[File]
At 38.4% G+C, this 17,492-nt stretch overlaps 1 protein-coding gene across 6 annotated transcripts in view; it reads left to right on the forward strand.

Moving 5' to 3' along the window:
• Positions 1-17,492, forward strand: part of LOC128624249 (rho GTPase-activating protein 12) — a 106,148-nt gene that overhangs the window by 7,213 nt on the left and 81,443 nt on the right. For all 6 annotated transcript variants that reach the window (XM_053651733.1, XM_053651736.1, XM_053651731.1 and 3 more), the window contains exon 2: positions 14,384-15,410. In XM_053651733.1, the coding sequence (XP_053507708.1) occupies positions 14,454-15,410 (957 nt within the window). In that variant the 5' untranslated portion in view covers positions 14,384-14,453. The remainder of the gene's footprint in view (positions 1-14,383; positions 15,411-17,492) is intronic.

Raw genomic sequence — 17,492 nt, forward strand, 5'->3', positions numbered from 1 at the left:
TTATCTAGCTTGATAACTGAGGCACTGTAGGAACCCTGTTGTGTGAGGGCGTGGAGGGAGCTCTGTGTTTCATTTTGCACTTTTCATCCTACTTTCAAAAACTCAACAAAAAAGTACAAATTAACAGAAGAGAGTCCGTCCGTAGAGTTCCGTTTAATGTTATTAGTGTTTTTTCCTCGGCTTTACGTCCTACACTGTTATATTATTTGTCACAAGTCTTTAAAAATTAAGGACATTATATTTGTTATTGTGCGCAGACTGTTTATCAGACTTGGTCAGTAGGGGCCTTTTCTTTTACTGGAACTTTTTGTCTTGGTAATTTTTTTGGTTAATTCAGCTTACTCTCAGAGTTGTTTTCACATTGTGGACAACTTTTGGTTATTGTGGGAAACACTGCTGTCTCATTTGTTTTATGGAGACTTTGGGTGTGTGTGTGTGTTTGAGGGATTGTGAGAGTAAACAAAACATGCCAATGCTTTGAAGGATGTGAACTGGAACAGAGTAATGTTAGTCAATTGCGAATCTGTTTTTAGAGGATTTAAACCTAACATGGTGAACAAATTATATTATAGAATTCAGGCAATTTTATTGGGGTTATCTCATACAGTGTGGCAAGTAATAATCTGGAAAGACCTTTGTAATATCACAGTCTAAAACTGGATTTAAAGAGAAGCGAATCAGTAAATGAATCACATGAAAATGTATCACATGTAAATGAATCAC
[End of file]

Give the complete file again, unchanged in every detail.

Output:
At 38.4% G+C, this 17,492-nt stretch overlaps 1 protein-coding gene across 6 annotated transcripts in view; it reads left to right on the forward strand.

Moving 5' to 3' along the window:
• Positions 1-17,492, forward strand: part of LOC128624249 (rho GTPase-activating protein 12) — a 106,148-nt gene that overhangs the window by 7,213 nt on the left and 81,443 nt on the right. For all 6 annotated transcript variants that reach the window (XM_053651733.1, XM_053651736.1, XM_053651731.1 and 3 more), the window contains exon 2: positions 14,384-15,410. In XM_053651733.1, the coding sequence (XP_053507708.1) occupies positions 14,454-15,410 (957 nt within the window). In that variant the 5' untranslated portion in view covers positions 14,384-14,453. The remainder of the gene's footprint in view (positions 1-14,383; positions 15,411-17,492) is intronic.

Raw genomic sequence — 17,492 nt, forward strand, 5'->3', positions numbered from 1 at the left:
TTATCTAGCTTGATAACTGAGGCACTGTAGGAACCCTGTTGTGTGAGGGCGTGGAGGGAGCTCTGTGTTTCATTTTGCACTTTTCATCCTACTTTCAAAAACTCAACAAAAAAGTACAAATTAACAGAAGAGAGTCCGTCCGTAGAGTTCCGTTTAATGTTATTAGTGTTTTTTCCTCGGCTTTACGTCCTACACTGTTATATTATTTGTCACAAGTCTTTAAAAATTAAGGACATTATATTTGTTATTGTGCGCAGACTGTTTATCAGACTTGGTCAGTAGGGGCCTTTTCTTTTACTGGAACTTTTTGTCTTGGTAATTTTTTTGGTTAATTCAGCTTACTCTCAGAGTTGTTTTCACATTGTGGACAACTTTTGGTTATTGTGGGAAACACTGCTGTCTCATTTGTTTTATGGAGACTTTGGGTGTGTGTGTGTGTTTGAGGGATTGTGAGAGTAAACAAAACATGCCAATGCTTTGAAGGATGTGAACTGGAACAGAGTAATGTTAGTCAATTGCGAATCTGTTTTTAGAGGATTTAAACCTAACATGGTGAACAAATTATATTATAGAATTCAGGCAATTTTATTGGGGTTATCTCATACAGTGTGGCAAGTAATAATCTGGAAAGACCTTTGTAATATCACAGTCTAAAACTGGATTTAAAGAGAAGCGAATCAGTAAATGAATCACATGAAAATGTATCACATGTAAATGAATCAC